The term "open source" refers to something that can be modified because its design is publicly accessible.While it originated in the context of computer software development, today the term "open source" designates a set of values—what we call the open source way. In general, open source projects, products, or initiatives are those that embrace and celebrate open exchange, collaborative participation, rapid prototyping, transparency, meritocracy, and community development.

What is open source software?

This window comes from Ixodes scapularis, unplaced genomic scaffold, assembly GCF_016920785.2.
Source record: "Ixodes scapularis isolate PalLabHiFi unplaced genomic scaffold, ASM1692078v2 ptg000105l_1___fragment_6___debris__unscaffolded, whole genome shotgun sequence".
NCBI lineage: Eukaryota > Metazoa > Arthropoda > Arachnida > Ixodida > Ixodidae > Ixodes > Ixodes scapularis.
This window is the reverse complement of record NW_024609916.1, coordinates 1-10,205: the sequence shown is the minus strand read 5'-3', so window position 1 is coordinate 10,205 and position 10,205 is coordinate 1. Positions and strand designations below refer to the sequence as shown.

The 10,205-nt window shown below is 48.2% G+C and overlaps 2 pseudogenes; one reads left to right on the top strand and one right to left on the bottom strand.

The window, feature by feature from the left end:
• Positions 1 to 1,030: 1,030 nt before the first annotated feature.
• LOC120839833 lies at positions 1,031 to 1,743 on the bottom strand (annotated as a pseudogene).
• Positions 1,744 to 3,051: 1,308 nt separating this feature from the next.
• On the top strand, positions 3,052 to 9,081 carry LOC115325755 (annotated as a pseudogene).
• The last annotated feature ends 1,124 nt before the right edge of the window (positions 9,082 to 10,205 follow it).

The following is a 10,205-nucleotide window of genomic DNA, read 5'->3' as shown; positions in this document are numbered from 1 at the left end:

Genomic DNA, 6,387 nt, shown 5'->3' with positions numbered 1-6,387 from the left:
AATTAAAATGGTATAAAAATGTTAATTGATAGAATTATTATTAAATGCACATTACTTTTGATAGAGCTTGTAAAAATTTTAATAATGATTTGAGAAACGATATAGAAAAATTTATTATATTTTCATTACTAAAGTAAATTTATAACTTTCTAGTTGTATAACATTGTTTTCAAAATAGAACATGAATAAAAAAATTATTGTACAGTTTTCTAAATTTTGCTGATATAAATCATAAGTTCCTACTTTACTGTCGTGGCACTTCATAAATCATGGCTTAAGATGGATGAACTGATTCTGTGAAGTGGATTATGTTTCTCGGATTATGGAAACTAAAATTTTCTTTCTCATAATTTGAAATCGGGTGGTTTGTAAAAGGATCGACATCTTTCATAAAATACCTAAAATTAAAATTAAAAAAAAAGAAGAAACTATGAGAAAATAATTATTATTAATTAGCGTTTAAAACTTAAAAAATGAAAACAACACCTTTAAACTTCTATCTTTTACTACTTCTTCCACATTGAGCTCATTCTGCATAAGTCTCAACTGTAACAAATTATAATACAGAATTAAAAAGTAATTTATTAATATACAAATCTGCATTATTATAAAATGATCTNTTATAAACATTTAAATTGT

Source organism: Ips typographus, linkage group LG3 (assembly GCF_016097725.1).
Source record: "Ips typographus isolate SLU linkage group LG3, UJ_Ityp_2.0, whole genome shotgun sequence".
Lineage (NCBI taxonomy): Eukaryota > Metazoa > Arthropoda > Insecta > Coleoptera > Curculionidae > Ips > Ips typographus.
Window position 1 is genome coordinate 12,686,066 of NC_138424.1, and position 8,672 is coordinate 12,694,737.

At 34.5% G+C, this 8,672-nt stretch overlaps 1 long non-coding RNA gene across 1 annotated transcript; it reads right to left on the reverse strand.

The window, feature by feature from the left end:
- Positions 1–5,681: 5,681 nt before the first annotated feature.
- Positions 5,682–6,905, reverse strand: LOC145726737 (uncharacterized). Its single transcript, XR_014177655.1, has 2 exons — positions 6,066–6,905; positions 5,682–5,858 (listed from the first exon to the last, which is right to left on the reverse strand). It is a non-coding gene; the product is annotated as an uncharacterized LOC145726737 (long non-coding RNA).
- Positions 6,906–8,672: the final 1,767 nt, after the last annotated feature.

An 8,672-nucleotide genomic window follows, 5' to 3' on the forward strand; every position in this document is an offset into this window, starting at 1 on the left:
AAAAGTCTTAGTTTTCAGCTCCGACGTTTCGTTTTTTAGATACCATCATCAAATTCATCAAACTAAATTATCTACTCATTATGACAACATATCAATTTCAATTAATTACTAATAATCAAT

Open source software is software whose source code is available for modification or enhancement by anyone."Source code" is the part of software that most computer users don't ever see; it's the code computer programmers can use to change how a piece of software works. Programmers who have access to a computer program's source code can improve that program by adding features to it or fixing parts that don't always work correctly.What's the difference between open source software and other types of software?Some software has source code that cannot be modified by anyone but the person, team, or organization who created it and maintains exclusive control over it. This kind of software is frequently called "proprietary software" or "closed source" software, because its source code is the property of its original authors, who are the only ones legally allowed to copy or modify it. Microsoft Word and Adobe Photoshop are examples of proprietary software. In order to use proprietary software, computer users must agree (usually by signing a license displayed the first time they run this software) that they will not do anything with the software that the software's authors have not expressly permitted.Open source software is different. Its authors make its source code available to others who would like to view that code, copy it, learn from it, alter it, or share it. LibreOffice and the GNU Image Manipulation Program are examples of open source software. As they do with proprietary software, users must accept the terms of a license when they use open source software—but the legal terms of open source licenses differ dramatically from those of proprietary licenses. Open source software licenses promote collaboration and sharing because they allow others to make modifications to source code and incorporate that code into their own projects. Some open source licenses ensure that anyone who alters and then shares a program with others must also share that program's source code without charging a licensing fee for it. In other words, computer programmers can access, view, and modify open source software whenever they like—as long as they let others do the same when they share their work. In fact, they could be violating the terms of some open source licenses if they don’t do this.Open source software is also a key component of the behind-the-scenes technology that powers the Internet. Every time you use a device to view a webpage, check your email, chat with a friend, or play a multiplayer game, a network of computers around the world works to link your device to a remote computer which serves up the data your local device displays. Many of these systems run open source software, from the Linuxoperating system to a web server application such as Apache. There are also a variety of other open source tools which enable functionality for file storage, networking, and other important computing tasks.